Consider for a moment the nature of medical dictation, and you will understand why I recommend studying to be a medical transcriptionist. Medical terms can sound very similar yet have entirely different meanings and indeed the use of them in the wrong context can have dramatic consequences – for example, the words “hypoglycemia” and “hyperglycemia” sound almost the same but have vastly different meanings – the former means “low blood glucose”, and the latter “high blood glucose”! So why experience, qualification and a bit of ‘savoir faire’ is essential to be an MT, and TAVASA has a number of highly qualified, experienced medical transcriptionists on board! Contact us today (www.tavasa.blogspot.com). .

Please if you are copying or rewriting this article, credit me, Gaynor Paynter, as the author and give a backlink to TAVASA’s blog at www.tavasa.blogspot.com

Thursday, April 2, 2009

Now is a good time to start up your work at home business



Gaynor Paynter
Owner: Typewrite Transcription and Typing Services CC.

Gaynor Paynter is a writer and transcriptionist living in Johannesburg, South Africa.

Many people will ask how it can be true that now is a good time to start up a work at home business from home, given the fact that there is a world wide global economic crisis, and jobs are beginning to be lost both in South Africa and internationally.

Let’s take a closer look at the scenario. From the employer’s perspective, they can no longer afford to keep full time staff. That means that many support staff will have to be let go. However, the employer still has a business to run. He is busy trying to keep his clients happy – but he has let his secretary and all his support staff go, and now he is sitting with all his administrative tasks on his lap and no time to do his core business. He has bookkeeping that needs to be done, typing that has to get out, his reports need to be transcribed or lunch to be prepared for his client – and there is nobody to do it. The answer lies in outsourcing his work. This is one reason why now is a good time to start up your work at home business.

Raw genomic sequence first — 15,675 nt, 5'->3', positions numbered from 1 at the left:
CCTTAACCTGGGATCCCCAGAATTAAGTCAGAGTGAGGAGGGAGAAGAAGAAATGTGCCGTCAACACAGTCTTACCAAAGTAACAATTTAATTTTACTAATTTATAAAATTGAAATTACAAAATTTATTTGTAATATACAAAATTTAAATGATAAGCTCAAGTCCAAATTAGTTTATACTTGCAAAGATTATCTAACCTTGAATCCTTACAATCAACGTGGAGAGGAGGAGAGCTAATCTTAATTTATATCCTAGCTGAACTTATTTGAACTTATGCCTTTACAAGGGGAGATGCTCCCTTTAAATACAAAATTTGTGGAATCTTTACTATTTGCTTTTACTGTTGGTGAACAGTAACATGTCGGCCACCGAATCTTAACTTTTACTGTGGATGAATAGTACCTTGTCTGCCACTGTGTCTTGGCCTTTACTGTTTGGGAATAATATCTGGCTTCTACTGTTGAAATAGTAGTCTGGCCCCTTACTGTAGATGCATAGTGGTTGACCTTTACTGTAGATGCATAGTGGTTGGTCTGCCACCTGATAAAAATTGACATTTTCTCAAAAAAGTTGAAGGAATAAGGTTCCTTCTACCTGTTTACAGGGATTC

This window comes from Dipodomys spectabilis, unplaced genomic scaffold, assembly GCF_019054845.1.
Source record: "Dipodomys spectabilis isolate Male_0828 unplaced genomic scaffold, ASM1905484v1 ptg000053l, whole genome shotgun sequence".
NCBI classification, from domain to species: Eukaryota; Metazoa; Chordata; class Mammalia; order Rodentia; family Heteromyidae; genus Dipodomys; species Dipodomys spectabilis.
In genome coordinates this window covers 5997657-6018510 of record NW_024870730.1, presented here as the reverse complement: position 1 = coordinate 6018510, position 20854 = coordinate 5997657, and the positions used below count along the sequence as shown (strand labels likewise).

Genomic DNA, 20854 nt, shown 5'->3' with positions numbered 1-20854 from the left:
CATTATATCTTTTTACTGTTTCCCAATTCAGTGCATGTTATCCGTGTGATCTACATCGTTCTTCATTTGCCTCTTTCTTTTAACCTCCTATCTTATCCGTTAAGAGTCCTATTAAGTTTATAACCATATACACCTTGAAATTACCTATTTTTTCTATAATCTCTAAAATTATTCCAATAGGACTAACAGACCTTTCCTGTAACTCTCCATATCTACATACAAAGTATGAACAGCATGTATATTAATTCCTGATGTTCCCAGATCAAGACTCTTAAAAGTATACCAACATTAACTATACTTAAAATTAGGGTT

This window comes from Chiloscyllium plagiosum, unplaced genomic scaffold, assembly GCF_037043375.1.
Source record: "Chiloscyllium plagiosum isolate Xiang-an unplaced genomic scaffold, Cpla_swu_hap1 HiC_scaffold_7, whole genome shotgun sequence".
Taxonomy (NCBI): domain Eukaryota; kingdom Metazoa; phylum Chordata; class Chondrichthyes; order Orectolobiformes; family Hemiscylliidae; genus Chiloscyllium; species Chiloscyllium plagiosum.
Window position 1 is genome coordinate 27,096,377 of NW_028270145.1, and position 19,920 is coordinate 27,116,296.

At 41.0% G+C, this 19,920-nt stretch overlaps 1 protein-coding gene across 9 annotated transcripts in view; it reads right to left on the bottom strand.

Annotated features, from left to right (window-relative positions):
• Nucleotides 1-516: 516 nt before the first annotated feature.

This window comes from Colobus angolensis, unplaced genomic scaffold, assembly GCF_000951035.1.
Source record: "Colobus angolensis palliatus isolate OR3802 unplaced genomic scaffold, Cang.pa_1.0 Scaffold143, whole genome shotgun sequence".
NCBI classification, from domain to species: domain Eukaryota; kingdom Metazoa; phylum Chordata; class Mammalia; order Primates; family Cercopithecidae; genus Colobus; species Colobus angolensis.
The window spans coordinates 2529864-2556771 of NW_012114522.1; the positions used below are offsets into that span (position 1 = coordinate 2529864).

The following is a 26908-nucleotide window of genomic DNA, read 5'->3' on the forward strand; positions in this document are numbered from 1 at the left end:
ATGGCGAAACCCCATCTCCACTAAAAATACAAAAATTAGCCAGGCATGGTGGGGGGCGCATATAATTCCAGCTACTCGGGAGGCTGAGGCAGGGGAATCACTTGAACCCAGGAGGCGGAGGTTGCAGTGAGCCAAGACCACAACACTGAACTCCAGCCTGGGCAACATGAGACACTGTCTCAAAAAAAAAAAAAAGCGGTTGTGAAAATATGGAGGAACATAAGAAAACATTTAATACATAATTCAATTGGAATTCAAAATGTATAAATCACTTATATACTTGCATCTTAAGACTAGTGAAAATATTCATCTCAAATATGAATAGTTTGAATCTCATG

From the employee’s perspective, he is not sitting in a pretty position at all currently. Companies are downsizing, short time is being brought in country wide, staff are sitting idle at companies doing nothing. Futures are very uncertain. All the while there is the employer above who needs his administrative tasks done. There’s a variety of options for the employee. Businesses can be started up on a part time basis – I began mine at nights while working full time during the day. Employees could sit down with their bosses and discuss potentialities – if there is going to be short time implemented, then you could start your business on the days that you are not going to be at the office, or if the boss foresees retrenchment in a month or two’s time, then wheels must be put into motion to start your business now.

Decide carefully what type of industry you want to get into. We’ve discussed briefly above what services employers are going to require. I believe that some services are more essential than others and that these are the ones which businesses will flourish in. For example, everybody needs their accounts done, but while flower arranging may be nice, it’s perhaps not the most necessary of services. Depending on your experience and what you wish to do, fields that you can start businesses in include:

- Bookkeeping
- Catering
- Virtual Assistance
- Proofreading
- Writing
- Transcription

I have written an ebook, “Working From Home in South Africa as a Transcriptionist” which retails for R120, and explains the ins and outs of how I started my transcription business.

Gaynor Paynter